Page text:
Of course, I'll still be marketing the heck out of my book (like putting a page on my website about it! um... yeah, that's kind of a bad thing to not do). Amy Wachspress asked me to join her at the Mendocino College LitFest in May for a presentation, and then I'll be at the Mendocino Coast Writer's Conference speaking on a panel about publishing. I'd love to do another event like the book reading in the Fall, perhaps in Healdsburg, and perhaps teach a workshop. Mostly, I'll keep answering questions about starting and managing a press while I chronicle how I manage Medusa's Muse. This is way too much fun to stop.

Tuesday, March 24, 2009

After an Exhilirating Evening Launching my Book Comes... The Flu!

Sorry there hasn't been an update about the book reading last Thursday. My daughter was sick all last week and she so kindly gave it to me. Isn't that sweet? As soon as I feel like I can formulate more than three words in a sentence I'll update you on the event. It went very well and the other women presenting with me enjoyed it.

I remember when I was an actress and worked crazy hours during rehearsals, then suddenly the show would end and presto, I'd be sick. So would everyone else. As long as the stress was high and you kept busy, the bug wouldn't get you. The moment you paused to relax... WHAM... 102 fever. That's what happened to me.

I'll write more soon. Got to go blow my nose now.

Wednesday, March 18, 2009

What You Need to Wear to Be a Pro

Tomorrow is the big book launch, reading, Women in Publishing event, and I am suddenly extremely nervous. It's the first time I'm speaking as the author, rather than hiding behind an author as the publisher. So of course I am now obsessing over WHAT TO WEAR.

My Muse isn't helping. "Wear what you want," she says.

"I don't know what I want to wear."

"Then just wear jeans and a nice sweater."

"But are jeans fancy enough?" I hold up my favorite pair of faded blue-jeans.

"Those aren't. The hem's frayed. Wear this." She pulls a polka dot dress from the closet and holds it out to me.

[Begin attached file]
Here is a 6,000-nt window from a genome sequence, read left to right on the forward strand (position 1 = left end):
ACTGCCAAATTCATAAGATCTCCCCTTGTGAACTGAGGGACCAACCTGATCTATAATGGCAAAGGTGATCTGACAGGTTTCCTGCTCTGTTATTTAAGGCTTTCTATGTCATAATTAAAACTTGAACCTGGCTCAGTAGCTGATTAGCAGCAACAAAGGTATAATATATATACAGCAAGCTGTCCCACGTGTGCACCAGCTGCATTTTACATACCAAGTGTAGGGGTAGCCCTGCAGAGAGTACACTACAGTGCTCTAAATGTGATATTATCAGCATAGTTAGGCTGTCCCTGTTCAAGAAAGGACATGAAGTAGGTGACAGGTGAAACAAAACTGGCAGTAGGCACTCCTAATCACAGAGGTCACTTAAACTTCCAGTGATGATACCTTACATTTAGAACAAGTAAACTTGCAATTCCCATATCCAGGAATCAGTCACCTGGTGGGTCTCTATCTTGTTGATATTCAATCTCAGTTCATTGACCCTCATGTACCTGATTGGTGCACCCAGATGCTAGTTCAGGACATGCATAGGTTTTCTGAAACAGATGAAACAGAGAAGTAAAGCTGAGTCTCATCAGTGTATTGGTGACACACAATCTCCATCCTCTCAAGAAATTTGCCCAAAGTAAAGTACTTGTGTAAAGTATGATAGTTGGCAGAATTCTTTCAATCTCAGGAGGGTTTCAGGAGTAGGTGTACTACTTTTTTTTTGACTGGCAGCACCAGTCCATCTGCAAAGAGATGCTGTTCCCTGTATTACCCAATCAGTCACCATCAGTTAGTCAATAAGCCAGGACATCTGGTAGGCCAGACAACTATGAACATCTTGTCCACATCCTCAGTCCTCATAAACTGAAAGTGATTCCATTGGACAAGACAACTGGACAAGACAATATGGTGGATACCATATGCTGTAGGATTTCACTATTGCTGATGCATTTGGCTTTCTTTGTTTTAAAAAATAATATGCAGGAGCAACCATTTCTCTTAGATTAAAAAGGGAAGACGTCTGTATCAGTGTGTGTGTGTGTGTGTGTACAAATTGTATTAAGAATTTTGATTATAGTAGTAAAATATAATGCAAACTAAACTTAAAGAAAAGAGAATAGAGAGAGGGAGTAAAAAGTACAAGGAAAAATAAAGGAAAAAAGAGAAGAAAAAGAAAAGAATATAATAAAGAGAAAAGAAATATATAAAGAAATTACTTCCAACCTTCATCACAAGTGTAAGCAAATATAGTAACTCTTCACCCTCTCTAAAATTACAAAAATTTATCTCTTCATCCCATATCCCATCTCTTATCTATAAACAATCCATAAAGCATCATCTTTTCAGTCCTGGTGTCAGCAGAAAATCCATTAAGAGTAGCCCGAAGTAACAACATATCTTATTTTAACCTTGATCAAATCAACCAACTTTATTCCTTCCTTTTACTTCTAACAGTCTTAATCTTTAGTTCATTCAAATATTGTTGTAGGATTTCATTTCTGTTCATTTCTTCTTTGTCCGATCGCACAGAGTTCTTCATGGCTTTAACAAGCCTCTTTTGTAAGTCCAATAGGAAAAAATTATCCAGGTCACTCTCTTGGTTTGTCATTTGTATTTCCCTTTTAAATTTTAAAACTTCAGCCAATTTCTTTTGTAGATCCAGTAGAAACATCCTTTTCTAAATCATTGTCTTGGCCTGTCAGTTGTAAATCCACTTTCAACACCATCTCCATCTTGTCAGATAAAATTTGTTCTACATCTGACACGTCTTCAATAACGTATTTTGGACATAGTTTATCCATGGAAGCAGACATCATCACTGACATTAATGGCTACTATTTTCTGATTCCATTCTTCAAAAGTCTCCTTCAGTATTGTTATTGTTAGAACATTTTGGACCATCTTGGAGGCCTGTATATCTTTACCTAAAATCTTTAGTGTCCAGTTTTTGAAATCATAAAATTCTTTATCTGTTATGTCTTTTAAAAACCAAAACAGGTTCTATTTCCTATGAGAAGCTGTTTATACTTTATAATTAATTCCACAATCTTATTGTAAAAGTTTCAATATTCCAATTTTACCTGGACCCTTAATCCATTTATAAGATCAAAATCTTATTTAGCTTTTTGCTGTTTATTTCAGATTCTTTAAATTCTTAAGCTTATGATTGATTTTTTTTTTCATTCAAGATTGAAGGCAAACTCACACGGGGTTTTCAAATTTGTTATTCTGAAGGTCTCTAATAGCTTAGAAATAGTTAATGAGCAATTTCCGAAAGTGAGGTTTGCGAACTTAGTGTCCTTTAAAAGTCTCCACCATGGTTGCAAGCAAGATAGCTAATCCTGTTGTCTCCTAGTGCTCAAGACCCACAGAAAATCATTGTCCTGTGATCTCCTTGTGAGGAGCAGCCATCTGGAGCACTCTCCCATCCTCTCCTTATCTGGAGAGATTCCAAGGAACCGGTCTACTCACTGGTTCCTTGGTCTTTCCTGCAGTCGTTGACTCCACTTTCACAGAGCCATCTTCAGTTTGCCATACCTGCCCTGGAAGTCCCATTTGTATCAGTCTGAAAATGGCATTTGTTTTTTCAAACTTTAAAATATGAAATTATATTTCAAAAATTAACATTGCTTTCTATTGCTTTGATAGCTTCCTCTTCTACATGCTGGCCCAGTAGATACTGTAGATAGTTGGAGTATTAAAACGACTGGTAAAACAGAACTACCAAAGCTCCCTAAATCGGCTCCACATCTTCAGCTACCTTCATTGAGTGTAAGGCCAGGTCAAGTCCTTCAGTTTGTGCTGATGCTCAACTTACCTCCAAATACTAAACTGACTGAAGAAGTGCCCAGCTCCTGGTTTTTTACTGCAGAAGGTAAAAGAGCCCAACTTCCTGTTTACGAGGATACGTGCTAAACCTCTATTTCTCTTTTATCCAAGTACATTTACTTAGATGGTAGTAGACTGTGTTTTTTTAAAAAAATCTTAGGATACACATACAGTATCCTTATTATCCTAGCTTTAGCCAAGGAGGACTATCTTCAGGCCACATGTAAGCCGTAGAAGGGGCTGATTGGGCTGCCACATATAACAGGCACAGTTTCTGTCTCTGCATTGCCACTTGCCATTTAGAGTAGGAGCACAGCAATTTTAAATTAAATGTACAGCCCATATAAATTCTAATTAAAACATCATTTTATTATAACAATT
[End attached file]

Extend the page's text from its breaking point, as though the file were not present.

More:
"Yes. It looks smashing on you."

"But a dress might be too fancy."

"I thought you wanted to be fancy."

"No. I mean yes. I mean... maybe." I sit on my bed and stare at my closet.

My Muse raises an eyebrow as she watches me. "What's the problem?"

"Nothing. I'm just nervous. I want to give the right impression, like I know what I'm doing, but not too stuffy or uptight. I want to look pretty, but not too pretty. I don't want to be thought of as that cute girl who wrote a cute little handbook. I want to be taken seriously, but not too seriously. You know... I just want to be..."


"Respected. But not in an uptight, literary way. I want people to feel that they can talk to me and I will be able to answer their questions correctly and really help them. But I don't want to look school-marmy or overly polished. Just mellow, laid back, down to earth, but not too granola. Does that make sense?"

"Don't wear tie dye and stay away from suits. Got it." She sits beside me and pats my hand. "Remember last time we were upset because no one cared that we were the publishers? Everyone was focused on Laura. I felt like a child sent to bed too early because the grown ups wanted to have a party."

"Now what do you feel like?" I ask.

She smiles. "Like I've just stepped into a spot light and if I don't learn to tap-dance really fast the trap door will open beneath me and I'll fall to my death."

I sigh. "Exactly."

My Muse stands and pats her head of unruly snakes. "I have to go get my hair done. I'll help you figure out what to wear tomorrow."